In a quiet, secluded corner of Battersea, Theatre 503 aims to source new and innovative material. In a more recent move the Second Look initiative has been introduced, and a play from the 1980s or 90s is revived, twice a year.
A Handful of Stars was originally a part of Billy Roche’s The Wexford Trilogy, a fascinating snapshot of life in a small southern Irish town. It was first performed successfully in 1988 at the Bush Theatre.
All the action is centred in a scruffy mouldy pool hall. Signe Beckmann’s set captures accurately its decrepit and stifling atmosphere. The protagonist, Jimmy Brady – the town’s self-appointed trouble-maker-in-chief, is insolent, arrogant and crass. His father was an abusive drunk and Jimmy’s personality has been shaped by his violence and by the prejudice his fellow townsmen show against him, for being his father’s son. He feels both angry and trapped, while at the same time lacking the maturity and self-restraint to turn his life around. His anger is all-pervasive and all-consuming. His best friend Tony is a shy, gauche teenager, malleable and long-suffering from Jimmy’s escapades.
Both boys have made the pool hall their second home, but even there constraints are imposed. The back room with the good pool table and cues is for members only, a symbolic and practical obstacle, drawn to once again exclude them. Jimmy wants to just ignore it, while Tony aspires to be invited in, eventually. That back room world is occupied by Conway, a big-mouthed know-it-all, whose petty gossip and bravado always aim to humiliate and Stapler – played by Keith Duffy of Boyzone, the celebrity of the ensemble – a former boxer, who’s a bit of a tough guy, a bit of a joke. Paddy, the gruff old caretaker, Garda Swan and Linda, Jimmy’s girlfriend, complete the cast.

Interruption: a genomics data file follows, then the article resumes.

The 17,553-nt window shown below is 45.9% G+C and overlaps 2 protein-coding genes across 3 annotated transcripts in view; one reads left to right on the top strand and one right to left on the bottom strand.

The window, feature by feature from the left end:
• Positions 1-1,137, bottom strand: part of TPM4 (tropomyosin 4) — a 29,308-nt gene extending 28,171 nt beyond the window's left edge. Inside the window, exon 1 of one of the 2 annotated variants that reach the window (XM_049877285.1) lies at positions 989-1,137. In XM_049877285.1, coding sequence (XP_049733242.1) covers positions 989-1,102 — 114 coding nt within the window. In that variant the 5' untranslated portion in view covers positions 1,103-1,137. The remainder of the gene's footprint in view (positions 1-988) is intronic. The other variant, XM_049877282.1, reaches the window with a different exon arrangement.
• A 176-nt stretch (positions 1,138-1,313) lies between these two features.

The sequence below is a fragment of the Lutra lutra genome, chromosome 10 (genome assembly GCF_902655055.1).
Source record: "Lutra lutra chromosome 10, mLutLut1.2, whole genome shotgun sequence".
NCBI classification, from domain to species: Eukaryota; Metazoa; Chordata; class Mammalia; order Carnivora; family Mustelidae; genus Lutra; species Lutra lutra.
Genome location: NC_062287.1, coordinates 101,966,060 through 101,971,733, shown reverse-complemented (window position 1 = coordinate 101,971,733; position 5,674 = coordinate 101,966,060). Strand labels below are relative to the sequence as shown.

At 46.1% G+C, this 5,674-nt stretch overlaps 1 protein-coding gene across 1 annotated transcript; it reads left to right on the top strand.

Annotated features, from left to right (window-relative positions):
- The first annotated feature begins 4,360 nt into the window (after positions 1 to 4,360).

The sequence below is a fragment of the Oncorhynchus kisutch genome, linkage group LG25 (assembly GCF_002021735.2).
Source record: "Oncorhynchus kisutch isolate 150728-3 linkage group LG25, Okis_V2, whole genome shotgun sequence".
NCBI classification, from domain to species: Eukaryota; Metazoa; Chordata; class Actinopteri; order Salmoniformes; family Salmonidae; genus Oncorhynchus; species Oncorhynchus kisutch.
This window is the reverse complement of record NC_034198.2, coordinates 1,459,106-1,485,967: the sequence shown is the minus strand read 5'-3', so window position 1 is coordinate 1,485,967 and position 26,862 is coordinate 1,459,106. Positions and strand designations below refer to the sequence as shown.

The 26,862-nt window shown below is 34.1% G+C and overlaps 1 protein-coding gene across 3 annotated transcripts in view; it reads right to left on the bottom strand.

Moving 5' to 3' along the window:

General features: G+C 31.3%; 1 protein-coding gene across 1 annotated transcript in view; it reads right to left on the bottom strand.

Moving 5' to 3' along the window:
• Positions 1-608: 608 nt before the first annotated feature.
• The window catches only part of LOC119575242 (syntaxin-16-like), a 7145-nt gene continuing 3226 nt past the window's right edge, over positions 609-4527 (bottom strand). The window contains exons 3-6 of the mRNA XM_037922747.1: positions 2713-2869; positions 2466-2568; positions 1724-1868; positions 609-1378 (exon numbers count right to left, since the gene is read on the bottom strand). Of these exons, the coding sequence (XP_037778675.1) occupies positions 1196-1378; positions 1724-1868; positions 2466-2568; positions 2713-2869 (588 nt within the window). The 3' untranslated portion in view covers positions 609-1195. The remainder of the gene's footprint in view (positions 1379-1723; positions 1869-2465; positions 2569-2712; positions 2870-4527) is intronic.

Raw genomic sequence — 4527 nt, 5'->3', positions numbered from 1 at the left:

A Handful of Stars adheres to a conventional narrative driving towards the inevitable self-destruction of Jimmy and the text lacks the complexity and strength that would make it exceptional. Yet, it is honest, tender and balanced in depicting stifling, closed-minded small –town attitudes and the intensity of teenage frustration.
Scenes of macho camaraderie built up to intense confrontations only to be slightly defused with humour. At the same time, Jimmy oscillates from obnoxious braggart to vulnerable and damaged teenager, gradually building up to his fated destruction.
The younger actors gave on occasion slightly exaggerated performances, yet they showed great promise, while the older more experienced ones seemed to occupy their characters with greater aplomb.
A worthy revival of a quite decent play. Should you find yourself in Battersea, grab the opportunity to see it.